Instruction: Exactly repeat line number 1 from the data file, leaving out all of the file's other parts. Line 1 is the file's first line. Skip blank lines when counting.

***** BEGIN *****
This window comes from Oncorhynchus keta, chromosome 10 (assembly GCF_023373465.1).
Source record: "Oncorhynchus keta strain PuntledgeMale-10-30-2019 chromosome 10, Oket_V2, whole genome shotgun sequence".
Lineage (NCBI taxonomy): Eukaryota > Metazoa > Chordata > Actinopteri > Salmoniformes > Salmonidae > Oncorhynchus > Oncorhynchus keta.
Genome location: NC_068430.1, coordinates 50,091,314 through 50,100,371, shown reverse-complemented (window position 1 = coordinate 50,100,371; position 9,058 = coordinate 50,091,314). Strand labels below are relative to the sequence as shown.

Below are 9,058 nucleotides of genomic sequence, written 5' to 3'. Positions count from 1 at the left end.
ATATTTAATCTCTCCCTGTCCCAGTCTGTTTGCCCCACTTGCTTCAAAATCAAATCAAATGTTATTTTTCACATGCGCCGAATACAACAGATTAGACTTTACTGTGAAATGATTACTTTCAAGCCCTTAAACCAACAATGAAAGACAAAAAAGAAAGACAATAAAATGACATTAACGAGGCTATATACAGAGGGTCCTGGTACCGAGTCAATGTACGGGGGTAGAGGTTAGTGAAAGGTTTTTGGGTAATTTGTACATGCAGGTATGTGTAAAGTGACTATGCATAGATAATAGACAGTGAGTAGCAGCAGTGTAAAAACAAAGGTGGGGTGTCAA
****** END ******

This window comes from Oncorhynchus keta, chromosome 10 (assembly GCF_023373465.1).